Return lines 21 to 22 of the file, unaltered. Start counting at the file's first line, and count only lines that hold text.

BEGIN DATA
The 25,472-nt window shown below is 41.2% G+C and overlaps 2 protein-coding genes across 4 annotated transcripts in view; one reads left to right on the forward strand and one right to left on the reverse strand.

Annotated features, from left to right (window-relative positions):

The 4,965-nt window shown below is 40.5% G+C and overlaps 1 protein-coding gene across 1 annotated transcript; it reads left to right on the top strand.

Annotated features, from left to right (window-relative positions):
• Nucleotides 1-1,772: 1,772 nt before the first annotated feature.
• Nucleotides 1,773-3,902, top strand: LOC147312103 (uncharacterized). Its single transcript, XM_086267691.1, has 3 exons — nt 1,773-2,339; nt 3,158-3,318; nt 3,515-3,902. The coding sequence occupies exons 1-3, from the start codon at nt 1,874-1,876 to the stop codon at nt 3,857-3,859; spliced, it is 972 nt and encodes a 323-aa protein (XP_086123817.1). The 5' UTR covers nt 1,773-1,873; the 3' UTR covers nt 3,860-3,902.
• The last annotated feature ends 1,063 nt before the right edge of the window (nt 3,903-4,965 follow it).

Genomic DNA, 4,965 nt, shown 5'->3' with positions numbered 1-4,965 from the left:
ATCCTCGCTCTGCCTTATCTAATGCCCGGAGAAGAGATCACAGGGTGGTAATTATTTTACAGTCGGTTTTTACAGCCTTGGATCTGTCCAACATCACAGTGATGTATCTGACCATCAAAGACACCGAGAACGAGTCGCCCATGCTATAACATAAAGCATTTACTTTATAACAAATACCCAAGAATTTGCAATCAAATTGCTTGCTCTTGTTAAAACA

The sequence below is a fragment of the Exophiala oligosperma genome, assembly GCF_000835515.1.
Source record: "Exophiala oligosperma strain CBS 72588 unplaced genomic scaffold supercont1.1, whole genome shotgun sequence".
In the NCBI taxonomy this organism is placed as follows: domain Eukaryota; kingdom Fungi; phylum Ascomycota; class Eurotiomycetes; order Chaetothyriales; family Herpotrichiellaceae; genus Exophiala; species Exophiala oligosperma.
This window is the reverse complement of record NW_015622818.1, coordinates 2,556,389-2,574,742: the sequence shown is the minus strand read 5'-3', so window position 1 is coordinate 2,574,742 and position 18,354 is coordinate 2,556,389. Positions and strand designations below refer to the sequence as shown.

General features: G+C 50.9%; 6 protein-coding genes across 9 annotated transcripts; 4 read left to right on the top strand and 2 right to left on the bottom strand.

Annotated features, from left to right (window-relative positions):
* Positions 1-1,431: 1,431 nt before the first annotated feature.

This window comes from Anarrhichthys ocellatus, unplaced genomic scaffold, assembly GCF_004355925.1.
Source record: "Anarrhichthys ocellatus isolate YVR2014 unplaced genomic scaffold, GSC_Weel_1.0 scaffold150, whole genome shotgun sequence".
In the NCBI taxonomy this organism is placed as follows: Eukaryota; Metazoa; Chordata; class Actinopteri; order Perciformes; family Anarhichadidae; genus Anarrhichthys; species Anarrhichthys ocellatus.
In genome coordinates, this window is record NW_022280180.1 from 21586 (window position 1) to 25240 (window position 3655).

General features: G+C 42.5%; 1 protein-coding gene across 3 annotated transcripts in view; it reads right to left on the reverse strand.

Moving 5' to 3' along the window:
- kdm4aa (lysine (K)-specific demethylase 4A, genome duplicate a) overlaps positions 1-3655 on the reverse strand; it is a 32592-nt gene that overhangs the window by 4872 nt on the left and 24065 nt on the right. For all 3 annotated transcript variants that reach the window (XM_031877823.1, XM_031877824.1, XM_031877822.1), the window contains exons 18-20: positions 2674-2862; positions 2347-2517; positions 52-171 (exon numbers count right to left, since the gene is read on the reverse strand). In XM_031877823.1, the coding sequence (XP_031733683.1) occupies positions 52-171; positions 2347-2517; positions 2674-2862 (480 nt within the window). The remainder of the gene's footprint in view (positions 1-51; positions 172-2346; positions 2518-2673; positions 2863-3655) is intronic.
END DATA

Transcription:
General features: G+C 42.5%; 1 protein-coding gene across 3 annotated transcripts in view; it reads right to left on the reverse strand.

Moving 5' to 3' along the window: